Last weekend I was invited to a party. The description below is from the Facebook page for the group.
Now for a little Polar Q history via Steve Hamm:
This BBQ has been going on since Superbowl Sunday in 1990. There were 4 cooks that day, Steve Hamm, Charlie Kuhlman, Joe Coles (Chef at Rigsby’s at the time) and Larry Tuten, plus a dozen or so wives, girlfriends, partners and friends. By year six there were 35 cooks and 250 people including two Master Chefs (Hartmut Handke and Rod Stoner from the Greenbrier) joining in the fun. Now that Polar Q is no longer being held on Superbowl Sunday the name morphed into “Not So Polar Q”. Just as much fun with a lot less snow! All three major network TV stations have sent a crew out over various years.
Please add your own stories and memories and post your photos from the last 22 years. We hope you can join us this year and pass this on to those we may have missed!
To find out more about Not So Polar Q, check out their Facebook page.
The cook-out party featured Anna and the Consequences as well as a few guest musicians. The food was great – grilled, chilled and otherwise. It was hosted at City Club a bucolic hideaway tucked into a residential area near Hoover dam. The club is run by a group which has existed since the 1920′s. I had heard of City Club for years but never had an invite to go. All of the above, inspired me to drop in under the radar to experience the party. I knew a few of the people there vaguely but not enough to really embed myself in the festivities, so I sat back and watched the party with some detachment which inspired me to muse a bit about the culture of the Midwestern get together.
As residents of the Midwest, we are trained from an early age to expect, prepare for and recruit for cook-out’s between Memorial Day and Labor Day. For some, this level of preparation is on par with a Doomsday prepper (and for those of you that are so uber-organized and gung-ho!, I salute you). I say parties of these ilk should occur all year-long, but clearly the ones in the core party phase of the summer and something we look forward to and something that should be special.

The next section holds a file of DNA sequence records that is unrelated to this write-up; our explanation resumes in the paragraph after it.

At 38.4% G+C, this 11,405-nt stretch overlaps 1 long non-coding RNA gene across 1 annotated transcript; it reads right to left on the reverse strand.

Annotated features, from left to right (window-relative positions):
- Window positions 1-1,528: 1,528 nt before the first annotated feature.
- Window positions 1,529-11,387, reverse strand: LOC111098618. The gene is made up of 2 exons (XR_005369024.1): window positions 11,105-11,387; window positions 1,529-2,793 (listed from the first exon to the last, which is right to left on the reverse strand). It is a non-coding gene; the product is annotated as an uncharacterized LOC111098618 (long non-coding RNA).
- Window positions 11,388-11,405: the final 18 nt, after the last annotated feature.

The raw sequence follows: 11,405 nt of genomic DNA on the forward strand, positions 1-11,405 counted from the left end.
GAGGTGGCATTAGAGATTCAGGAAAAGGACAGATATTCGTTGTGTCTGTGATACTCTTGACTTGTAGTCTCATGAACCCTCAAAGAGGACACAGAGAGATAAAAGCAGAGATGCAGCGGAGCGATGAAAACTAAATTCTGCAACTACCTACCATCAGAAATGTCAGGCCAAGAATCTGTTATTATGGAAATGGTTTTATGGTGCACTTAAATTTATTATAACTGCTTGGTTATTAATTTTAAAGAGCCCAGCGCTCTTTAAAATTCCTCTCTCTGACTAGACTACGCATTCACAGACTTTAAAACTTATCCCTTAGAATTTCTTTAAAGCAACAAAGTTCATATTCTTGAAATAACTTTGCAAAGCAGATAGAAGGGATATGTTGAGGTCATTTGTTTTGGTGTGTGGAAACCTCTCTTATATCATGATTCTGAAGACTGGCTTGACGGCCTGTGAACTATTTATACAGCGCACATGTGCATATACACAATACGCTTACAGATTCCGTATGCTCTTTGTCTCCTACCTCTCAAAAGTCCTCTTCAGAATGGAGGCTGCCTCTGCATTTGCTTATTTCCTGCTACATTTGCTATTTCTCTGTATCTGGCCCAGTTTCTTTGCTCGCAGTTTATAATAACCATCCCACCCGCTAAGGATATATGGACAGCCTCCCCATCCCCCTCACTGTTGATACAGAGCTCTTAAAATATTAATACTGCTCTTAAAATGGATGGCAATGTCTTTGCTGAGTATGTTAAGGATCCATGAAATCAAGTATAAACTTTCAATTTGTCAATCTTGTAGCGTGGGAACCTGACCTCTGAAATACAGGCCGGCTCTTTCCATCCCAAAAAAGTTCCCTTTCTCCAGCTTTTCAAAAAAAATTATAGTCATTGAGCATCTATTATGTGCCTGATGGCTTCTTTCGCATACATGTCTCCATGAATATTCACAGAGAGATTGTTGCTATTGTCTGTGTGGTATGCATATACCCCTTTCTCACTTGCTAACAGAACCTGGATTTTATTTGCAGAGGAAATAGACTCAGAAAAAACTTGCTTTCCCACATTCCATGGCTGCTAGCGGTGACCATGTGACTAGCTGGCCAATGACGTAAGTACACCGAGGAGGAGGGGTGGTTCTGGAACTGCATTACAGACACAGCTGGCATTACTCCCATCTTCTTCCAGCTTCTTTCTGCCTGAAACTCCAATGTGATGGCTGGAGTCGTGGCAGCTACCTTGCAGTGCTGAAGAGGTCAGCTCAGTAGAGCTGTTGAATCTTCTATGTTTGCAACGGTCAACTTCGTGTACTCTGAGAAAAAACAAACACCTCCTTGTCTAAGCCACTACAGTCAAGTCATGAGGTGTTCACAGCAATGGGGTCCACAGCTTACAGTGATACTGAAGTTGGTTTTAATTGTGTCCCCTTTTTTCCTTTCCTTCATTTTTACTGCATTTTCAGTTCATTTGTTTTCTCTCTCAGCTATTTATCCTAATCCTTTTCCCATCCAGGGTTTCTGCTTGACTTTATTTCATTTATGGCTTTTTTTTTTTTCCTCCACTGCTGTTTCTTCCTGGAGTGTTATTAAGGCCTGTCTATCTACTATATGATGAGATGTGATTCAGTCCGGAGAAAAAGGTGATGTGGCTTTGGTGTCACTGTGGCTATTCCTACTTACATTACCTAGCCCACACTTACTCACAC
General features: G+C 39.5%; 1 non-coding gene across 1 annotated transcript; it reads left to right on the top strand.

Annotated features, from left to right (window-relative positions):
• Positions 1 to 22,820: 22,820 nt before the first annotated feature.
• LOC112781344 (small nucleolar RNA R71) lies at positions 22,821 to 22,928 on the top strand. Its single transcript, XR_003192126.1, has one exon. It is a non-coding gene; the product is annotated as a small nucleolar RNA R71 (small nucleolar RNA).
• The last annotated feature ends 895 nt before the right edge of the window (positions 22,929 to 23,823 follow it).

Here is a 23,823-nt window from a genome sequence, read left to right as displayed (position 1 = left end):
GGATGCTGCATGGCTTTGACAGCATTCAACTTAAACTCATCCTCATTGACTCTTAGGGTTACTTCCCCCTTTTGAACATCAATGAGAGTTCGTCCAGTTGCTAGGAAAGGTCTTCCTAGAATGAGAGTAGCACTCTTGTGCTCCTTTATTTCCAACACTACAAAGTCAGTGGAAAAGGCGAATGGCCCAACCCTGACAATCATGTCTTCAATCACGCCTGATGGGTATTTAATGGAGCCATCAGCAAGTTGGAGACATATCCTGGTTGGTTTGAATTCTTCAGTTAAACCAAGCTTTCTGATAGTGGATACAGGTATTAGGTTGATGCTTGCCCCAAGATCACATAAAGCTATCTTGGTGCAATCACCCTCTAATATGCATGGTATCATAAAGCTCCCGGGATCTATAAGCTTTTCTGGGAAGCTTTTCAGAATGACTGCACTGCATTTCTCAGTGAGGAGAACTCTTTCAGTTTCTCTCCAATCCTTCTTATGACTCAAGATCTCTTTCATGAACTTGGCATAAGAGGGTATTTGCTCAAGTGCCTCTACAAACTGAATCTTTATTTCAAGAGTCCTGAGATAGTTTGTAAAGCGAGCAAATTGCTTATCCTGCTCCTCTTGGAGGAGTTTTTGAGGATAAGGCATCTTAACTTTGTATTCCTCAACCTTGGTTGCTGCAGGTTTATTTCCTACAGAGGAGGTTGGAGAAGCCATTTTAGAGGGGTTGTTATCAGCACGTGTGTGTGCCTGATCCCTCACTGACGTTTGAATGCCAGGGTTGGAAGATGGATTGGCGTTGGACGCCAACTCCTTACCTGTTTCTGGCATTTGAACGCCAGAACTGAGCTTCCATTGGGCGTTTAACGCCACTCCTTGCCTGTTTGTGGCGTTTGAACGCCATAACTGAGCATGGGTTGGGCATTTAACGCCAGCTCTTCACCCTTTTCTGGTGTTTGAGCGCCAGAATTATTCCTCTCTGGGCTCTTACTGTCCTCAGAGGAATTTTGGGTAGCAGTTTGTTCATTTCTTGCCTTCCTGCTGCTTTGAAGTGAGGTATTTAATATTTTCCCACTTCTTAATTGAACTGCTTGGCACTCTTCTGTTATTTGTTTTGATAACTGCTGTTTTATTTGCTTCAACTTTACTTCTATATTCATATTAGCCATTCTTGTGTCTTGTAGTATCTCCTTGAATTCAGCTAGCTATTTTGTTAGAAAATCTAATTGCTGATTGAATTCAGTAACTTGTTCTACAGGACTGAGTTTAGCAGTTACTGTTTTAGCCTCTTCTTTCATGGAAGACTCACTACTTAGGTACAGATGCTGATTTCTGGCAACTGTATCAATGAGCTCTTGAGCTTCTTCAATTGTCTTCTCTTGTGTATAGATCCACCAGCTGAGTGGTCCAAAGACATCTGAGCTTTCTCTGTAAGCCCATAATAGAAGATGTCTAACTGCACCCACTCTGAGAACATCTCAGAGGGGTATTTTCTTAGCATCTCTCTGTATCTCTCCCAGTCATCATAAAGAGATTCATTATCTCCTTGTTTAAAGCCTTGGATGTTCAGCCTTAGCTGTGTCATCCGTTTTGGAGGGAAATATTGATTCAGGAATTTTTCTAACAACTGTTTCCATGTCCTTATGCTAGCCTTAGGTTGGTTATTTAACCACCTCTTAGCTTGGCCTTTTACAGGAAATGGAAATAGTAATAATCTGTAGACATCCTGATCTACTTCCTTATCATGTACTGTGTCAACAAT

What can you do to heat up your summer cook-out to make it memorable and more than meh? I think we can learn something from the Not So Polar Q folks.
1) Find your Tribe: Too little or too many people make a party bland. Sure the food is most important but the company, camaraderie and conversation run a close second. In my life experiences, for parties, I lose track of people once the 12-16 person zone is crossed. More than that, people get lost in the crowd.
2) Pick your theme: Grilled meats, cocktails, a regional cuisine….whatever, find a common thread to the grub to guide the evening and perhaps add to the after meal chatter.
3) Have a heart: The core of any group needs an organizer. Someone that changes the conversations from “we should do this” to “here is the plan”. Back in the day, there was a collective in Clintonville known as the West Californians. I was adopted into their group event though I reside in Beechwold. We had several memorable parties over the years but the core driver of each was “The Coop Dawg” who would say, “hey ya’ all” let’s get this thing going”. It does not take much, but someone has to light the fire to action and get the group in motion. Someone has to be the heart of your group.
4) Brand your Tribe: Make a sign, pick a name, print up T-Shirts… do something to own the name of your event and get people involved. If you do this once, you are likely to create an event that will recur and be looked forward to every year.
Looking for an idea but stumped or intimidated by having limited cooking skills? I’ll give you four themes to inspire your creativity or you can copy off of me.
A) Hotdogpalooza: Buy as many different hot dogs as you can. Gather a multitude of mustards and toppings. Buy some really good buns. Grab a grill, cook your hot dogs and enjoy the evening.
B) Pizza Grand Prix: Have everyone bring a medium pizza from their favorite pie shop and share buffet style.
C) Chilifest: Each person brings a chili or soup and let the ladling begin.
D) Donut Tasting: Pick any baked good, but I would advocate for the lowly donut (but you could do pies, cakes, breads, whatever) and have each guest bring enough samples to feed twelve…mix, match and hope you have plenty of couches to slumber on status post sugar coma.
Armed with some ideas and inspiration, go forth and create something special this summer. And if you are outside, have a fire, that is the best way to gather your tribe.